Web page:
While you’re in college or career school, you’ll need to learn how to manage your finances, plan for changes, and prepare for the unexpected. Budgeting will help you build decision-making skills and reach your financial and academic goals. Budget
Why should I create a budget?
Budgeting helps you achieve academic and financial goals.
Budgeting makes it easier to plan, to save, and to control your expenses.
Budgeting can help you avoid debt and improve your credit.
How do I create a budget?
How do I balance a job and school?
What should I know about budgeting after I leave school?
Why should I create a budget?
A budget is a guide that keeps you on the path to reach your financial goals. Budgeting keeps your finances under control, shows when you need to make adjustments to your spending, and helps you decide where your money goes instead of wondering where it all went.
Budgeting helps you answer these important questions:
- Where does all my money go?
- Is there a way to spend less?
- How will I handle unexpected expenses like replacing a broken cell phone or repairing my car?
- How can putting money into savings help me with some of my bigger financial goals?
Writing down your goals is the first step in creating a plan to make them realities. A budget will also help you prepare for unexpected expenses and obstacles. Budgeting involves challenging decision-making, but setting goals will make the tough choices a little easier.
As you create a budget, you’ll want to set short-, medium-, and long-term goals and track your progress toward achieving them.
Short-term goals might be within the next couple of months. Consider your needs, wants, and priorities. A short-term goal may be as simple as buying your textbooks (so that you don’t have to use a credit card), a weekend road trip with friends, or your next cell phone bill.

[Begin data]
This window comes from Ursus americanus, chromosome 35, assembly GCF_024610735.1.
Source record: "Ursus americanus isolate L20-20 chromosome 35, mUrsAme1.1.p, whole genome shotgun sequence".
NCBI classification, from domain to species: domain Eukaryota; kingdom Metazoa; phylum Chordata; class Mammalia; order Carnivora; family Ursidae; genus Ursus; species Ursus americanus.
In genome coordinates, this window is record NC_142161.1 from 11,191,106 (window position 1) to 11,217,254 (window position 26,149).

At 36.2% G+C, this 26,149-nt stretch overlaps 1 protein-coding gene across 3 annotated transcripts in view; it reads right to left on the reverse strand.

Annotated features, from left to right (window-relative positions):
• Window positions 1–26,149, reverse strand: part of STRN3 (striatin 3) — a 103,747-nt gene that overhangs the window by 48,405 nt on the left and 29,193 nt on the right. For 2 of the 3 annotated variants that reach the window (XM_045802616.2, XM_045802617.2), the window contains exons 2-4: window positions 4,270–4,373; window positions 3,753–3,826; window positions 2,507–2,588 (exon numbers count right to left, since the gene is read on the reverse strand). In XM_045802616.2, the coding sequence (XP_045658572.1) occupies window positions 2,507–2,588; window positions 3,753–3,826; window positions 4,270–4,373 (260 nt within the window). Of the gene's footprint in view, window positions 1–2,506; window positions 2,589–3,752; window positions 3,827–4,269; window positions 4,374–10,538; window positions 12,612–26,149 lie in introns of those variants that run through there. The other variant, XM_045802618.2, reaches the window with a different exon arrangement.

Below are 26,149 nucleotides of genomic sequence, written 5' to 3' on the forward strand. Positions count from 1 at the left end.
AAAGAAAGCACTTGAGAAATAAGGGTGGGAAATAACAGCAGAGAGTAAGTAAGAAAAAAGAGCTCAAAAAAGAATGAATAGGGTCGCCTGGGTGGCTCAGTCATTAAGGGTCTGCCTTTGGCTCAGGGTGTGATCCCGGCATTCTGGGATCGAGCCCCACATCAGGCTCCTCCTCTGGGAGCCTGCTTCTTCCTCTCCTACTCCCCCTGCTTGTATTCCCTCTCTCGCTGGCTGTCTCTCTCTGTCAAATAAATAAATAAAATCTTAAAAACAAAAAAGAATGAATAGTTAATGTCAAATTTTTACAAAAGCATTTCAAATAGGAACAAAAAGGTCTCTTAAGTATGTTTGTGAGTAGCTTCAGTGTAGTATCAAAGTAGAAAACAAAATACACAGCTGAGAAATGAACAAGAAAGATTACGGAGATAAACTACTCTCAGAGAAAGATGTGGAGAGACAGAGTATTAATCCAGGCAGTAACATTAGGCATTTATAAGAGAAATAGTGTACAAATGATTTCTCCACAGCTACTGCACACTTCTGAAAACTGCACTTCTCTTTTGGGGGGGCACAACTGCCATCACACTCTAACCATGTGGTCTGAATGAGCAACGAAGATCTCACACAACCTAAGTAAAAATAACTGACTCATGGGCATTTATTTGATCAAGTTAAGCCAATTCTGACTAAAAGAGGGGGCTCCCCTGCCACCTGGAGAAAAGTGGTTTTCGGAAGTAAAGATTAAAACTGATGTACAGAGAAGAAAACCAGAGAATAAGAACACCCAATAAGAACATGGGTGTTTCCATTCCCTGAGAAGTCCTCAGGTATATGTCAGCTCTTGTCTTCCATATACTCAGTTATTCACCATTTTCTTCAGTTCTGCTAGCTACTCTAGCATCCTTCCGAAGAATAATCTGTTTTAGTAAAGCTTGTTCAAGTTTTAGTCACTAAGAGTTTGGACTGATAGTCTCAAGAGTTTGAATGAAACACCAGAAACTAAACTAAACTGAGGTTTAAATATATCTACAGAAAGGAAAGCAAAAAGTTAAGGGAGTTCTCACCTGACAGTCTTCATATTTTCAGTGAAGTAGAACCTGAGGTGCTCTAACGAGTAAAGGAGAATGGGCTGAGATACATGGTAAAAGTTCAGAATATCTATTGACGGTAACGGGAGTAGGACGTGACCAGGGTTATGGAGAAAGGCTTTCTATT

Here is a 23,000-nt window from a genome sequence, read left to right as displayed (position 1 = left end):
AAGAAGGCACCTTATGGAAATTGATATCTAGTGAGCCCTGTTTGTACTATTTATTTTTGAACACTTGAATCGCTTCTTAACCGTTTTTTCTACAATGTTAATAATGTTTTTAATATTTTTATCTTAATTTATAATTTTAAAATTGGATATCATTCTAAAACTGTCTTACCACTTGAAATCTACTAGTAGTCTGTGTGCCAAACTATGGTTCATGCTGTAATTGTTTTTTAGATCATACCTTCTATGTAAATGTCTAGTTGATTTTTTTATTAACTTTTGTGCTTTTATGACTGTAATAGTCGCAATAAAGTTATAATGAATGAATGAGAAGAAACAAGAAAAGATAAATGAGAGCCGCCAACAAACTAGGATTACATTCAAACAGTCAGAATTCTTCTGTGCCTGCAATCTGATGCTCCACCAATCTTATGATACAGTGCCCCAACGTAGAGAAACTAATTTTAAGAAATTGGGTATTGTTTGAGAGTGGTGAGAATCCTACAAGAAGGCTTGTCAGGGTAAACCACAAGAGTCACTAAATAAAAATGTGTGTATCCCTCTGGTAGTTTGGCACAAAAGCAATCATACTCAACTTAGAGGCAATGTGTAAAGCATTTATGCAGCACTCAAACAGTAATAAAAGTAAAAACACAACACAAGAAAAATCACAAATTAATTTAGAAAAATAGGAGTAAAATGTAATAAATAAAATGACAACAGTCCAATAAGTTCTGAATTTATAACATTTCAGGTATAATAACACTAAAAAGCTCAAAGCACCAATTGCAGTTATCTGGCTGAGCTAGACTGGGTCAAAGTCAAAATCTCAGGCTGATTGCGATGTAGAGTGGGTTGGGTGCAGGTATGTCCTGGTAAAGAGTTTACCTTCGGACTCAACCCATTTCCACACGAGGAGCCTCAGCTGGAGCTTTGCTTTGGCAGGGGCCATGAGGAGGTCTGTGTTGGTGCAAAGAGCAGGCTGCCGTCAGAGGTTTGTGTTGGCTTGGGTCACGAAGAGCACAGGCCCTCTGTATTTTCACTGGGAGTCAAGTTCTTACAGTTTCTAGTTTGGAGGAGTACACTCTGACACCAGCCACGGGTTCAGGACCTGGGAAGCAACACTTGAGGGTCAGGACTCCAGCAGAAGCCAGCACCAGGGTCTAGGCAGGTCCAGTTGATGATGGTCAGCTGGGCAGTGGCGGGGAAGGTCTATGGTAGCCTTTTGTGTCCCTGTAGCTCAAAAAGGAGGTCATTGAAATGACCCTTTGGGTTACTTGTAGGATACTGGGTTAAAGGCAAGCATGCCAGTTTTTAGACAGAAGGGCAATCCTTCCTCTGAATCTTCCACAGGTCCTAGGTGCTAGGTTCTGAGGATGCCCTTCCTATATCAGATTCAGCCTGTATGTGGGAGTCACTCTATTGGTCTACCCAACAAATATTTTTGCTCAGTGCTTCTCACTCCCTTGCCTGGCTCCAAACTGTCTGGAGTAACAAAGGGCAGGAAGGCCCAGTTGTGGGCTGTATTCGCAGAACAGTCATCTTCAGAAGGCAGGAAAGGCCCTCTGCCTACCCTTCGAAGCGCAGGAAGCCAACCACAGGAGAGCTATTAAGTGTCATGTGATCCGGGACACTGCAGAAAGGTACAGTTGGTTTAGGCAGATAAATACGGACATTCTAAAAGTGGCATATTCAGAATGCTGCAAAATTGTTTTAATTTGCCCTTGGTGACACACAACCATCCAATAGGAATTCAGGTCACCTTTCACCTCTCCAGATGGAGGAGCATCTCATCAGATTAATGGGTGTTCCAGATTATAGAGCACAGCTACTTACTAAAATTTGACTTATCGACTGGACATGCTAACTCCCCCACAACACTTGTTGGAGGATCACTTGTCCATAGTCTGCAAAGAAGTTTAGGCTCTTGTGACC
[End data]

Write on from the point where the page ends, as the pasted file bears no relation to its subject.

Medium-term goals involve thinking a bit farther into the future, perhaps the next one to three years. These goals could include buying a new laptop computer, saving $1,000 for an emergency fund, completing your program of study, or saving $5,000 for a down payment on a car.
What do you want to do beyond three years and into the future? Long-term goals could include paying off your student loans after graduation, saving toward a down payment on a house, or saving for retirement.
When you set up your budget, you’ll be able to see whether your expenses exceed your income and, if so, then you can identify expenses that can be reduced. Once you’re paying attention to your income and spending, you can make informed decisions that will help you meet your financial goals.
Plus, if you have problems keeping your spending under control, a budget will help you manage your spending. Following a budget can help you free up money for the things that really matter to you.
When you stick to a budget, you avoid spending more than you earn and you can avoid or reduce your credit card debt. If you have received student loans to help with the cost of college or career school, then a budget will help you make the most of the money you’ve borrowed and can help you determine how long it will take to repay your debt and how much it will cost. If you do borrow, being able to pay what you owe on time each month will have a positive impact on your creditworthiness and your financial future.